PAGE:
Low LDL Cholesterol (Hypobetalipoproteinemia) 

Updated: Mar 06, 2018
Author: Vibhuti N Singh, MD, MPH, FACC, FSCAI; Chief Editor: George T Griffing, MD 

Overview

Practice Essentials

Abetalipoproteinemia (ABL) and familial hypobetalipoproteinemia (FHBL) are relatively uncommon inherited disorders of lipoprotein metabolism that cause low cholesterol levels.[1]  Although persons whose low-density lipoprotein (LDL) cholesterol levels are moderately low (ie, individuals with FHBL) exhibit an enhanced tendency to develop fatty liver disease (FLD),[2]  persons with a profound reduction of LDL cholesterol may have a decreased risk for heart disease.

ABL is a rare disease associated with a unique plasma lipoprotein profile in which LDL and very low-density lipoprotein (VLDL) are essentially absent. The disorder is characterized by fat malabsorption, spinocerebellar degeneration, acanthocytic red blood cells, and pigmented retinopathy. It is caused by a homozygous autosomal recessive mutation in the gene for microsomal triglyceride transfer protein (MTP). MTP mediates intracellular lipid transport in the intestine and liver and thus ensures the normal function of chylomicrons (CMs) in enterocytes and of VLDL in hepatocytes.[3]

Affected infants may appear normal at birth, but by the first month of life, they develop steatorrhea, abdominal distention, and growth failure. Children develop retinitis pigmentosa and progressive ataxia, with death usually occurring by the third decade. Early diagnosis, high-dose vitamin E (tocopherol) therapy, and medium-chain fatty acid dietary supplementation may slow the progression of the neurologic abnormalities. Obligate heterozygotes (ie, parents of patients with ABL) have no symptoms and no evidence of reduced plasma lipid levels.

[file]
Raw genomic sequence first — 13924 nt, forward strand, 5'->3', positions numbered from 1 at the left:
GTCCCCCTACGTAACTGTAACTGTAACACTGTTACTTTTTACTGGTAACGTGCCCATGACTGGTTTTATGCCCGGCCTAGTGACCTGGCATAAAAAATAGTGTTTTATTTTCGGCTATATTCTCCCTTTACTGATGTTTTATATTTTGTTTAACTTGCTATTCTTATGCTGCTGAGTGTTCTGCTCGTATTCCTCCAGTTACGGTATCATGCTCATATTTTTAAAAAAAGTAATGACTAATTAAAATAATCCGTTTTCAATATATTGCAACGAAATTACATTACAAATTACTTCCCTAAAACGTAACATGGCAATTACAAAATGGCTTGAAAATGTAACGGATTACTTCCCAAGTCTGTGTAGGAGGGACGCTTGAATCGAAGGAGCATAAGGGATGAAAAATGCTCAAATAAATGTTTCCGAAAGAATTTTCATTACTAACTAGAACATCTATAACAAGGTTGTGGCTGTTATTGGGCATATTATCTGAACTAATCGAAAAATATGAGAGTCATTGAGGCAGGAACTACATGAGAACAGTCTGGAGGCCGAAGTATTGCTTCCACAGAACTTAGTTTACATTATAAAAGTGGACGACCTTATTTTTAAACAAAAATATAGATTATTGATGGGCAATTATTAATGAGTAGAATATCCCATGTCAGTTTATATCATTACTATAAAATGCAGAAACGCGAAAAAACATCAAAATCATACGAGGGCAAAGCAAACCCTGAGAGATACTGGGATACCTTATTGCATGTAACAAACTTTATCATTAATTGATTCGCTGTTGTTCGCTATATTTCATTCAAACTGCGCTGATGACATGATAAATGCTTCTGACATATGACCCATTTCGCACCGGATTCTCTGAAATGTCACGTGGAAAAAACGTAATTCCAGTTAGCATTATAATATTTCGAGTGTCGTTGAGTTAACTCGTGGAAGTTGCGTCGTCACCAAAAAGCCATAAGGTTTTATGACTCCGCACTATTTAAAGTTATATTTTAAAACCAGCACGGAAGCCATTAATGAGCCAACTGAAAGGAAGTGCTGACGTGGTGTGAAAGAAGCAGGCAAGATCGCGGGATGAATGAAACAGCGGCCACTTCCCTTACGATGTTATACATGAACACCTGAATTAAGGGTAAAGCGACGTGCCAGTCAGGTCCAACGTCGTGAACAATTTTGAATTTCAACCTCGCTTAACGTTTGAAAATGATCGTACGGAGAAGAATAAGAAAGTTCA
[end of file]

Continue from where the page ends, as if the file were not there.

FHBL is also a rare disorder of apolipoprotein B (apoB) metabolism characterized by levels of plasma cholesterol and LDL cholesterol that are less than one-half normal in heterozygotes and are very low (< 50 mg/dL) in homozygotes. FHBL is caused by an autosomal, codominant mutation in the gene for apoB (APOB), which is carried on chromosome 2. This mutation results in a truncated form of apoB.[4, 5]  Homozygotes present with fat malabsorption and low plasma cholesterol levels at a young age. They develop progressive neurologic degenerative disease, retinitis pigmentosa, and acanthocytosis, similar to patients with ABL. Although heterozygotes are usually asymptomatic, they exhibit decreased LDL cholesterol and apoB levels and possibly have a decreased risk of atherosclerosis.[6, 7, 8]

The nonfamilial forms of hypobetalipoproteinemia are secondary to a number of clinical states, such as occult malignancy, malnutrition, and chronic liver disease.

Pathophysiology